Like many junior faculty members, Damon Cann is engaged in the promotion and tenure process. An assistant professor in the Political Science Department at Utah State University since 2008, Cann recently received a national book award that will that will find a welcome place in his tenure review package.
Cann received the Richard F. Fenno, Jr. Prize for the best book in legislative studies published in 2008, for his book Sharing the Wealth: Member Contributions and the Exchange Theory of Party Influence in the U.S. House of Representatives (SUNY Press, 2008).
The award’s namesake, Richard F. Fenno, is an American political scientist known for his pioneering work on the U.S. Congress and its members.
“In the tradition of professor Fenno’s work, this prize is designed to honor work that is both theoretically and empirically strong,” the Fenno Prize Web site states. “Moreover, this prize is dedicated to encouraging scholars to pursue new and different avenues of research in order to find answers to previously unexplored questions about the nature of politics.”
Cann was presented the award and a travelling plaque at the American Political Science Association meeting in Toronto. The award comes from the Legislative Studies Section of the American Political Science Association.
“When I first received the telephone call to congratulate me, I was floored,” Cann said. “I wondered why a professor from Harvard was calling me.”
The head of the Fenno Prize screening committee, Kenneth A. Shepsle, the George Markham Professor of Government in the Institute for Quantitative Social Science at Harvard University, made that phone call. Shepsle, with committee members Sarah Binder and Simon Hix, ranked Cann’s book as the year’s best.
“I was humbled and honored,” Cann said. “After all, only a handful of untenured professors get this award. It usually goes to senior, distinguished scholars in the discipline. It is a privilege to have my work recognized and join the list.”
Cann’s book grew from his doctoral dissertation at the State University of New York at Stony Brook. He continued and expanded his research to publish the book when he was a faculty member at the University of Georgia, prior to joining USU’s faculty. The book looks at a practice that began about 30 years ago when members of congress began making campaign contributions to each other — what we know today as “member to member” contributions. As the practice developed, key members of congress raised large sums of money then contributed funds to fellow party members or the party at large. This practice and behavior “took off” in the 1990s, Cann said.
Through his research, Cann aims to answer the question, “what are the consequences and why should we care about these contributions?”
“The story of members’ contributions to one another’s election campaigns is fascinating, and clearly under-researched,” the Fenno Prize selection committee wrote. “Damon M. Cann’s Sharing the Wealth: Member Contributions and the Exchange Theory of Party Influence in the U.S. House of Representatives tells this story very well. It engages with the existing theoretical literature, introduces a lot of new data, applies some sophisticated methods well and draws careful inferences.”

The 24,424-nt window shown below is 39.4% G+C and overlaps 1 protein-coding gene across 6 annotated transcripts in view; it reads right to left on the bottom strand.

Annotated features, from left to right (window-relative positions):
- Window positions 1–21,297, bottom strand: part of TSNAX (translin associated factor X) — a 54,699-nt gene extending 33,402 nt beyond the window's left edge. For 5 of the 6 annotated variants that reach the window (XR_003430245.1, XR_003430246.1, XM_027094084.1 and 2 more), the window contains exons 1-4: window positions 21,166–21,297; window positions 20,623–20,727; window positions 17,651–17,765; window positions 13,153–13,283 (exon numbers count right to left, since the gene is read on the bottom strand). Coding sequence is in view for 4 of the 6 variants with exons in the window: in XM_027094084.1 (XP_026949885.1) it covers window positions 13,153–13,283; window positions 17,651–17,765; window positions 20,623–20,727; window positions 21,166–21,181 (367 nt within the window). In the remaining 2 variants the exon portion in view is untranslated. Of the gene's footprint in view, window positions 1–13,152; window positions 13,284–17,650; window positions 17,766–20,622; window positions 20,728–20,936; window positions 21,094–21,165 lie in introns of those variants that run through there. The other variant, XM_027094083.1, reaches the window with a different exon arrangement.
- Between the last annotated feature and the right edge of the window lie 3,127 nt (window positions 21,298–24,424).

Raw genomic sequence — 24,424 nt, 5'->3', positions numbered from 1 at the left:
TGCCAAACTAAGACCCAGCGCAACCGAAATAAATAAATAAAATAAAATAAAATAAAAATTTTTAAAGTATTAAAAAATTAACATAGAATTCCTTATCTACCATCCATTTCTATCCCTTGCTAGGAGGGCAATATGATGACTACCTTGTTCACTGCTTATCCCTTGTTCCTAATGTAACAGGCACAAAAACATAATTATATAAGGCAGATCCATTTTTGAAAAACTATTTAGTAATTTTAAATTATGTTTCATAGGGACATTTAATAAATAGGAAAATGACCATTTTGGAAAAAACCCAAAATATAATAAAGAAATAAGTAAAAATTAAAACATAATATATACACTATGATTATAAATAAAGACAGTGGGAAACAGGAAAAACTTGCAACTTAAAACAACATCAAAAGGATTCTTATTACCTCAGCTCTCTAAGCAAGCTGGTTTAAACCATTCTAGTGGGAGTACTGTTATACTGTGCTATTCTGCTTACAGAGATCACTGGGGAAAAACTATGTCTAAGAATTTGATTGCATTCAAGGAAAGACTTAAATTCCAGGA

The selection committee called the book a theoretically informed and empirically succinct contribution to the understanding of the mechanics of party power in the House of Representatives.
“It moves beyond our general understanding of the rise of Member-to-Member contributions, and is able to show effectively the consequences of the votes-for-dollars and dollars-for-power exchanges that appear to underlie contemporary majority party politics. Cann complements existing party theory, proving a neat perspective on the selective incentives that lie at the heart of leader-member exchanges in the House. It stands out as a very nicely executed project.”
Jamie Carson, a former colleague at the University of Georgia, said Cann’s award is no surprise.
“He is an exceptional junior scholar who is both innovative and meticulous in his research,” Carson said. “His book, based on his dissertation, is what we should strive for in terms of exemplary legislative politics scholarship.”
The work also looks at a topic that has received little attention in congressional research.
“It opens up a number of avenues for future research by showcasing the role that legislators can play in facilitating their colleagues’ reelection. In short, it is an excellent book that is well deserving of the Fenno Prize.
At USU, Cann teaches courses in elections and campaigns. He specializes in American politics and methodology. In addition to his first book, he has published articles in a variety of scholarly journals. His research interests include elections, Congress and methodology.
As part of his award, Cann now holds a travelling plaque with his name and university added to the list.
“This award has been at Berkeley, traveled to Columbia and Stanford and for the next year, it will be at Utah State University,” Cann said.
Next year, the plaque will move on, and Cann’s name and university will become a permanent part of the impressive list.
“That’s a great reflection on Utah State University,” he said.
Writer: Patrick Williams, (435) 797-1354, email@example.com